Cabinet Minister steps up, then down
We’re rather impressed by the new guidance published by James Brokenshire, Housing Secretary until Boris Johnson’s scything of cabinet posts. Why has this pumped up our tyres? Well, it’s a significant step forward in doing what we’re passionate about – preserving biodiversity in the face of the challenges presented by housing developments. One excerpt from the guidance reads: – ‘Relatively small features can often achieve important benefits for wildlife, such as incorporating ‘swift bricks’ and bat boxes in developments’. We couldn’t agree more.
One of our followers, Lindsay Jerome in Havant, Hampshire has been one step ahead, demonstrating what a difference just one determined individual can make. Lindsay, writing in her local paper in Emsworth, recounts how she lobbied Havant Borough Council to make provision for birds and bats in the area’s latest 2,000 home site. Leading by example, Lindsay had one of our bird boxes retro-fitted in her own home and sent the council photos. The council were sufficiently impressed to announce a requirement to provide nesting accommodation for birds in every new house built in the area. Hedgehog-friendly fencing is also a recent planning stipulation in Havant. Many thanks Lindsay and congratulations on the recent arrival of a discerning family of Blue Tits in your own bird brick house!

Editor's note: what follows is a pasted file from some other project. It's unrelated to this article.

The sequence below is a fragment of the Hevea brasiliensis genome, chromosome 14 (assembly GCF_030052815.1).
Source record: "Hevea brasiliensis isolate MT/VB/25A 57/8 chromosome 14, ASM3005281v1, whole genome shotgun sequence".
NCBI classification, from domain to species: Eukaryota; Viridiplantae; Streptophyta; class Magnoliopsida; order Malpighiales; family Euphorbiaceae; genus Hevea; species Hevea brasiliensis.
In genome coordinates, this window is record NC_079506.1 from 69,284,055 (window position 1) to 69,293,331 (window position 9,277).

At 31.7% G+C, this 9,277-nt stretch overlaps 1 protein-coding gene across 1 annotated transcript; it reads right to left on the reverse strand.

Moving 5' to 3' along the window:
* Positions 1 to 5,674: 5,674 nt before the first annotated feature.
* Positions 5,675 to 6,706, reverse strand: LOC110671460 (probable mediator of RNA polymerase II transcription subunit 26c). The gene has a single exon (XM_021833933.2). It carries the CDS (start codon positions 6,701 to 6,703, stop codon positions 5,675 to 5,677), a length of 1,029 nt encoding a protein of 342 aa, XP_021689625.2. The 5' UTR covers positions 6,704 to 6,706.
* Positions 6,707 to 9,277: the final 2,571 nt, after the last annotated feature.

Bat Bricks not always the answer.
We’ve noticed an increase in architects and developers asking about bat bricks. At first sight, they may appear an easy to fit and low cost solution, but they can lead to problems. Unlike a bat box, having passed through the bat brick aperture, bats have access to the entire structure of the building. This could be undesirable for all sorts of reasons, and there could even be legal issues if the resident bats were disturbed as part of e.g. a future extension.
So when are bat bricks the better solution? Well, they’re perfect in a bespoke bat tower (more about these in a future blog), or could be appropriate in a small, quiet outbuilding where nothing much goes on. We certainly wouldn’t recommend them being fitted in 10 Downing Street.